By creating a platform for an organization’s risk management, captives can improve cash flow management and provide investment returns which, through proper captive management, can offer overall insurance premium cost savings. These cost savings can be meaningful as the average healthcare organization’s GWP has increased by 73% since 2016.1 It is also important to note that the size and scale of a captive’s assets will often help determine the captive’s investment approach. A captive’s conservative investment approach at inception will commonly be followed by a risk-adjusted approach as emergence of claims, scale and assets warrant. In return, the building up of a captive’s reserve pool will allow an organization to increase its risk-bearing capacity, decrease insurance premium volatility, and may greatly improve the organization’s risk profile over time.
Many healthcare organizations are concerned about the retention of their physicians and staff, and they see a captive’s risk mitigation benefit as a way to reduce employee burnout. Outside of saving or improving lives of patients, malpractice is often top of mind for physicians and a strong captive can help to alleviate the financial risk as well as mental strain that can often hang over the heads of staff in healthcare. In the current healthcare worker shortage, organizations are searching for any opportunity to be a more attractive employer or attract new talent. Data published by the Association of American Medical Colleges shows the U.S. could see an estimated shortage of between 37,800 and 124,000 physicians by 2034 so organizations need to be proactive in retaining talent.3 Strong liability protection is one of the few controls that could potentially benefit both the organization as a whole and also provide an incentive for individual employees through better benefits.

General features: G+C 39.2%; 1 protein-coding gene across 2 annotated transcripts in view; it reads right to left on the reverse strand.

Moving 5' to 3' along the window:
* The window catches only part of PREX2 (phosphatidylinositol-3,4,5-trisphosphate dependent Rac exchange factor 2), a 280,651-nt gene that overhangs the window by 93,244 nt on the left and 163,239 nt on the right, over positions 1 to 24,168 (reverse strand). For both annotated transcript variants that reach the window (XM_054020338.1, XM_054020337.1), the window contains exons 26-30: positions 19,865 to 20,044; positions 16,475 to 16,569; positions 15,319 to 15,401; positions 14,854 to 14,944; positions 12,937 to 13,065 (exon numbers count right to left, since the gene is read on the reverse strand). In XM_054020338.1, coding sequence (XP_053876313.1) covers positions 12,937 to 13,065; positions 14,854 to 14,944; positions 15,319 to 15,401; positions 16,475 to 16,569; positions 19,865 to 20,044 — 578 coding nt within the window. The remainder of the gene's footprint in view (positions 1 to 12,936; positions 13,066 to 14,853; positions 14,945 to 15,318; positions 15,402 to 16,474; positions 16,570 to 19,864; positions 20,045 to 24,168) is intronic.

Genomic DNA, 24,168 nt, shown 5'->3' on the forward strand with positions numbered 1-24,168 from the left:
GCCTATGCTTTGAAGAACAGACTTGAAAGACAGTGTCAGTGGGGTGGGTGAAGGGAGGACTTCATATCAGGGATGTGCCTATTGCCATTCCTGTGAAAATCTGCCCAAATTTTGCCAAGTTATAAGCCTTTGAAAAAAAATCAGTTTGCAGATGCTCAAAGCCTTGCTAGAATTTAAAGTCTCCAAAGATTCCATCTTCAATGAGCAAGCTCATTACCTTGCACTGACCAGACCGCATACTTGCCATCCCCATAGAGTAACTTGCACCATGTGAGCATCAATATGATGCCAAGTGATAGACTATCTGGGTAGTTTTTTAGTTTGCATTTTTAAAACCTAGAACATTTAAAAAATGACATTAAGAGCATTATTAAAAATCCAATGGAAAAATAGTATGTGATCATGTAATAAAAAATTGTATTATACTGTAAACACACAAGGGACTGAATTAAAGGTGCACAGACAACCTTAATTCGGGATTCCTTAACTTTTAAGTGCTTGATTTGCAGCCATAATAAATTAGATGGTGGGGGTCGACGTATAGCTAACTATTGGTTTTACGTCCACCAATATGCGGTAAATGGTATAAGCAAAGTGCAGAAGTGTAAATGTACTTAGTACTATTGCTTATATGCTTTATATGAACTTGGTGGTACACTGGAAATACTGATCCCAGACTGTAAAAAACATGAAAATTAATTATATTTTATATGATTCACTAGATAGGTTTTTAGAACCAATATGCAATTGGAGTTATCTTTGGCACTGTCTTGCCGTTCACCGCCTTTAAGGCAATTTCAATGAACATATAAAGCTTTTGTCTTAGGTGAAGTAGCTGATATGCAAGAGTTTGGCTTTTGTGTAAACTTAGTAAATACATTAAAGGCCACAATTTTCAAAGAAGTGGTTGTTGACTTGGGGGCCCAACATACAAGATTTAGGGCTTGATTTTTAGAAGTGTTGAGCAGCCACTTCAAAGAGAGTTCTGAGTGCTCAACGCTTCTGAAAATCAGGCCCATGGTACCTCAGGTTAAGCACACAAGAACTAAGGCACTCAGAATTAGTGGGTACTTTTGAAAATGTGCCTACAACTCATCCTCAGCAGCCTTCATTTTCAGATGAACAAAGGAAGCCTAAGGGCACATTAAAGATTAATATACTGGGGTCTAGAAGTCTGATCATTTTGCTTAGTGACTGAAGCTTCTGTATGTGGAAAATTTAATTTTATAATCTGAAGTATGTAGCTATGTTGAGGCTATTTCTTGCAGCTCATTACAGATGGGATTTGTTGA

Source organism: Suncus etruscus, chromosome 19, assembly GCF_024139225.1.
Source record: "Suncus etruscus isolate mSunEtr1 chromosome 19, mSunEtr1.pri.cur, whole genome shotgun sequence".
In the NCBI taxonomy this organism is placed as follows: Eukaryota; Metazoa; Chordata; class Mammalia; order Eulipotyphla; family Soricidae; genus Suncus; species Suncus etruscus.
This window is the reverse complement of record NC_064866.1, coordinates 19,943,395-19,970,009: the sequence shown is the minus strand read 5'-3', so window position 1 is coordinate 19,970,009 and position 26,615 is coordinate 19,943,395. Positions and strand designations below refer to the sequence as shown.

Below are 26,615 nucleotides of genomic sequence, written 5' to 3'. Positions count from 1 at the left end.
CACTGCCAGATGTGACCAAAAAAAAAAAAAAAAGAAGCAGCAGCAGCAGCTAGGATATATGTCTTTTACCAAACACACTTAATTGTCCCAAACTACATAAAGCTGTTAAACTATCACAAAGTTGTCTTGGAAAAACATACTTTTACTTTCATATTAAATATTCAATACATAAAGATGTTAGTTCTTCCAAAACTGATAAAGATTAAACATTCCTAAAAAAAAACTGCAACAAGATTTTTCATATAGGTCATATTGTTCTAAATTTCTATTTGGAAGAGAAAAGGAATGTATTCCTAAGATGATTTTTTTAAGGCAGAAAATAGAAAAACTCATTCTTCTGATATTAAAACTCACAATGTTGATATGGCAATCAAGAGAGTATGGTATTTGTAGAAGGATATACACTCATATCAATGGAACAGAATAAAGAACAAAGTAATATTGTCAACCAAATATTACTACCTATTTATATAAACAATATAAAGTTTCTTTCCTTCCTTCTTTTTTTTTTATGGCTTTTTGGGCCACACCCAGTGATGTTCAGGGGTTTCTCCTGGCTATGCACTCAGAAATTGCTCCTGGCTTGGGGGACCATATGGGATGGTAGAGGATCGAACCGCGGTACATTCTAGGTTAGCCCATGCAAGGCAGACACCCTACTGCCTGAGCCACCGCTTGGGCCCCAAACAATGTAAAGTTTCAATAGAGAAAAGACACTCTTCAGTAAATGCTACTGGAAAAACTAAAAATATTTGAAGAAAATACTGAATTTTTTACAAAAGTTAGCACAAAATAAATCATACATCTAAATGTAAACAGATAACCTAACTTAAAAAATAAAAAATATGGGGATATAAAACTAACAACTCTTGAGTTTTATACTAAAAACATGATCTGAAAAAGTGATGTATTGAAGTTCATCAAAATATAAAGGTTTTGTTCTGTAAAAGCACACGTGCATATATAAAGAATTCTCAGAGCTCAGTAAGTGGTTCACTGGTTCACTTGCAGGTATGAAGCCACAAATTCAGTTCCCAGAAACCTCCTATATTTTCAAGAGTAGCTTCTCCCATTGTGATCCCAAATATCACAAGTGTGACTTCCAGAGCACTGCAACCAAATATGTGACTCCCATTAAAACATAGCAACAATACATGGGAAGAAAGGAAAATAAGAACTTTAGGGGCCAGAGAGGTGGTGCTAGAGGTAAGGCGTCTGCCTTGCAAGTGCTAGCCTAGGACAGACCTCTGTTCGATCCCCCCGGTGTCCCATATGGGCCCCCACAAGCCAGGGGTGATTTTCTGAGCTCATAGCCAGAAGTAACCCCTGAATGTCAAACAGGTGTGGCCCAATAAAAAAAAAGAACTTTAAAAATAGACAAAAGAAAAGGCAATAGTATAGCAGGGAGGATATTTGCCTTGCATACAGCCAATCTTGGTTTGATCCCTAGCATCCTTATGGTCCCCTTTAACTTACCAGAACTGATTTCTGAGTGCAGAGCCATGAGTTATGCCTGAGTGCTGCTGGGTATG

Better Decision Making & Transparency
When an organization takes charge of their risk management by creating a captive, they gain a consistent overview of exposures and data summarizing the risks they are underwriting. Instead of outsourcing to an insurance company, an organization obtains a full picture of the exact amount of claims made, premiums paid, and any potential cost savings. This information may assist in making more informed strategic risk management decisions. These advantages include:
- Improved Claims Review and Processing
- Incentive for Loss Control
- Capture of Underwriting Profit & Underwriting Flexibility
- Increased Coverage & Capacity
- Access to Reinsurance Market
- Income Generation
- Asset growth
Unique Considerations & Regulations
Captive operations need to be thoroughly researched, properly planned and customized to each organization. Every organization has different needs; consequently, every captive should be structured differently. Maximizing the benefits of a captive means understanding and responding to the various business needs and concerns within the organization. Additionally, a captive entity, as an insurance company, is subject to complex regulations that often require consultation with an attorney, as well as guidance from captive knowledgeable accounting and actuarial service providers. Furthermore, the domicile for each captive should be carefully selected after considering the advantages and disadvantages of each option. As a result, we recommend working with a captive management company to conduct a feasibility study and analysis before making the decision to create a captive. From there, it is important to find the right partner in a bank as well as an investment advisor who are both knowledgeable with managing captive assets in order to continue to meet the evolving needs of the organization.